Tuesday, 13 November 2007 11:07 AM

PM Calls for Calm as Govt Resolves Political Turmoil

Prime Minister Manasseh Sogavare called for calm as his Grand Coalition for Change Government works strategically to address the political crisis affecting Solomon Islands.

Mr Sogavare made the plea yesterday following the swearing in of three new government ministers.

The three were former government backbenchers defected to the opposition group last weekend along with nine other MPs.

The trio returned to the government after realizing their desertion was based on fabricated and misleading statements.

They are the MP for North Guadalcanal, Martin Sopaghe who is now the Minister for Infrastructure Development, the MP for Temotu/Pele, Martin Magga, Minister for Justice and Legal Affairs and the MP for South Vella La Vella, Trevor Olavae, Minister for Development Planning and Aid Coordination.

The ringleaders of the defected government MPs and the Opposition Group are calling for the resignation of Prime Minister Sogavare.

But Mr Sogavare rejected that call saying he had done nothing wrong that would warrant his resignation.

The Prime Minister said Solomon Islanders must take heart that they were in the safe hands of the government.

He said as a responsible government, the Grand Coalition for Change Government would work strategically to resolve the confusion-stemmed political crisis.

The Prime Minister said the resignation call was based on misleading statements about his housing loan with the ANZ Bank and non attendance of this year's Pacific Islands' forum summit.

He said some of the defected government MPs alluded their desertion of the government to the loan.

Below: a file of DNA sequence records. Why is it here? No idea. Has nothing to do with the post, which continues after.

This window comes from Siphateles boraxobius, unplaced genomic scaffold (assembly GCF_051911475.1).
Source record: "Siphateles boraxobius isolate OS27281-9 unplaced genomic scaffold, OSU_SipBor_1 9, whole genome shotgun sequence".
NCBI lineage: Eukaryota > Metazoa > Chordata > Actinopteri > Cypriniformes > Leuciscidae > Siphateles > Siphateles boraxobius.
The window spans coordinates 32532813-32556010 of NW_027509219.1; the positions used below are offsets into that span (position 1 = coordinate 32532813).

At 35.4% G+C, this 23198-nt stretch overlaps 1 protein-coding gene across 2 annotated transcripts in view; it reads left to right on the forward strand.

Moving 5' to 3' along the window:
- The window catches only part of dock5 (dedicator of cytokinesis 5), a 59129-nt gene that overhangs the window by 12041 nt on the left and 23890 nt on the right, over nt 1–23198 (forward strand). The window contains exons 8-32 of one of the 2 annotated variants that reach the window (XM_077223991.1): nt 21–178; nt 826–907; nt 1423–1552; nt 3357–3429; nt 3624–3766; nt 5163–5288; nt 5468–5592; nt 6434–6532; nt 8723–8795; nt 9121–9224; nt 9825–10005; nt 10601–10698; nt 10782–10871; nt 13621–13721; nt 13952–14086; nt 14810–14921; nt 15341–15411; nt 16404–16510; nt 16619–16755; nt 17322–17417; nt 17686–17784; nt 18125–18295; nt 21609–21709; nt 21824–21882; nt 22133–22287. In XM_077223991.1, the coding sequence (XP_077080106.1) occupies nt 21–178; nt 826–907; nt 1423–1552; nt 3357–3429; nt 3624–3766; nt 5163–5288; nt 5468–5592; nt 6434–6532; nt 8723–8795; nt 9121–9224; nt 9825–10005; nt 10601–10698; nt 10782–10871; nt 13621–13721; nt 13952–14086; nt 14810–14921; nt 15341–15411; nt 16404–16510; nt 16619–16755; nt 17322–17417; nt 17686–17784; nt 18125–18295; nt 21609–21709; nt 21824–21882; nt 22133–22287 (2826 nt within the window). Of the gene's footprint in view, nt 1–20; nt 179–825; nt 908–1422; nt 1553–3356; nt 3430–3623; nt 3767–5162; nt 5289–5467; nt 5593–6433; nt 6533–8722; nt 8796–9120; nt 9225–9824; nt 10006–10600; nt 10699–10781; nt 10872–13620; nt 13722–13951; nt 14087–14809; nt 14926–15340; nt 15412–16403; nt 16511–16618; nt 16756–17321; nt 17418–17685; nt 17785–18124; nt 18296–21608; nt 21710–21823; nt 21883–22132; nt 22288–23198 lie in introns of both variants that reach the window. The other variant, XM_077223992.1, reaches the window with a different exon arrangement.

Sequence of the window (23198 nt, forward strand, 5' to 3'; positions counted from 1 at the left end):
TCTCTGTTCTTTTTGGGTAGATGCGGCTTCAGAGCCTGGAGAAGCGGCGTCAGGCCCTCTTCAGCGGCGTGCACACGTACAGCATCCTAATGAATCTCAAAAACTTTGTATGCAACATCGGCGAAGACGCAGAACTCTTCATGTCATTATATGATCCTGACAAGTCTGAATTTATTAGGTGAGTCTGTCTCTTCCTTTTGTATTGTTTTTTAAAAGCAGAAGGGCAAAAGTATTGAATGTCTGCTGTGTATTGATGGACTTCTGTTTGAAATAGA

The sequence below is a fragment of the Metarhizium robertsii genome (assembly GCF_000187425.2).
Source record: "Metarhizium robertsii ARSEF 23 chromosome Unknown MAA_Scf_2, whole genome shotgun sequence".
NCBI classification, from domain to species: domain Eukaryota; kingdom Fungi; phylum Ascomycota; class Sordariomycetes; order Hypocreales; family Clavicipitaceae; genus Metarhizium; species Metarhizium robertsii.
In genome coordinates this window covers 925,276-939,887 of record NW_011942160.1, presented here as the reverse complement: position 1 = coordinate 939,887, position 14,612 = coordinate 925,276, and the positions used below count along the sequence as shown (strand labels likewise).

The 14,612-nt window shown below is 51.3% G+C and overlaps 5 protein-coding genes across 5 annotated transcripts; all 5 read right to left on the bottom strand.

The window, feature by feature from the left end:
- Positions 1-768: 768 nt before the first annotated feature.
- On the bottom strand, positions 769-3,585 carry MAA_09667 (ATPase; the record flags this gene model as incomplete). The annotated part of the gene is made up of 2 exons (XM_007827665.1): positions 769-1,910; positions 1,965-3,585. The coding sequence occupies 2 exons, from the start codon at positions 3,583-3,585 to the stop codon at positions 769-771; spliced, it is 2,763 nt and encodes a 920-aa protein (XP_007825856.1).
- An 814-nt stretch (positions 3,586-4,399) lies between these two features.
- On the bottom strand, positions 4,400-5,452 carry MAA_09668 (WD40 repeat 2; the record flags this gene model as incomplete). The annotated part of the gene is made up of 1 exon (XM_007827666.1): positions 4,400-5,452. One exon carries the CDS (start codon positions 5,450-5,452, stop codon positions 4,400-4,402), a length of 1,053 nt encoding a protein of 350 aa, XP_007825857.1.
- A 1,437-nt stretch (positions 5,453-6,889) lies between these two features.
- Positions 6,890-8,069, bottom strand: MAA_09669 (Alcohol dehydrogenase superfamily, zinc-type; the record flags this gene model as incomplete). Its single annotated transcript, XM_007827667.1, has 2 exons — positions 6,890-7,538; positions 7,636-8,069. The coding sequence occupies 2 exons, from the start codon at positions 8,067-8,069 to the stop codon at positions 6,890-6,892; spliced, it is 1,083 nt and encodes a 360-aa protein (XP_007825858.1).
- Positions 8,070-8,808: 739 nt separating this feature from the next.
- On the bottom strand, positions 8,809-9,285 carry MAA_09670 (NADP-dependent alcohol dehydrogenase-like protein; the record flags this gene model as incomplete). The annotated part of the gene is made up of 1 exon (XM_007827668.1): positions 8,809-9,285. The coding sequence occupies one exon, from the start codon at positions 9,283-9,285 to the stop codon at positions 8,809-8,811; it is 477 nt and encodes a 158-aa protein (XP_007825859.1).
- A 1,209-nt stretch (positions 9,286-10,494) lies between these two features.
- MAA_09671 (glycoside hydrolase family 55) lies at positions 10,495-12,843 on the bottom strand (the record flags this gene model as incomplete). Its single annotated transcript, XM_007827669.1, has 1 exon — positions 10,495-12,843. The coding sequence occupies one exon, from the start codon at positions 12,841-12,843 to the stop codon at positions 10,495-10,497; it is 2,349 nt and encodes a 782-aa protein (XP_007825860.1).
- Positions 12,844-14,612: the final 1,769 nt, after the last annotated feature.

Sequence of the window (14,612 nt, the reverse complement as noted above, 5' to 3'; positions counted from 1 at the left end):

Mr Sogavare said his lawyers were suing the National Express for publishing the fabricated statements about the loan as well as those responsible for making the statements.

The Prime Minister said his absence at the forum leaders' summit in Tonga last month was based on a cabinet decision to protest the forum's endorsement of the Pacific Island forum eminent persons review report on the Regional Assistance Mission to Solomon Islands.

He said the report did not address the review's key term of reference requiring that the new review of the Facilitation of the International Assistance Act, which allowed RAMSI into the country, be based on the six-point plan of the Solomon Islands government.

The Prime Minister said the forum actually endorsed the report before the Pacific leaders' summit and it was no use attending when the he could not contribute to the approval of the document.

The Prime Minister expressed optimism that the defected government MPs would realize having being misled as the days go by and the government door was open for their return.

Meanwhile, the Governor General Sir Nathaniel Waena yesterday rejected a petition by the new coalition of defected government MPs and the Opposition Group for him to intervene in the political crisis by calling an immediate parliament sitting to test if Prime Minister Sogavare still enjoyed the majority support of the house to remain in power.

Sir Nathaniel said unless the current political situation developed into a constitutional crisis it would be unconstitutional for him to recall parliament for the tabling of a motion of no-confidence against the Prime Minister.

Under the Solomon Islands constitution only the Prime Minister or Cabinet can advise the Governor General to call parliament. The Governor General only can unilaterally call parliament to sit in the event of a constitutional crisis.

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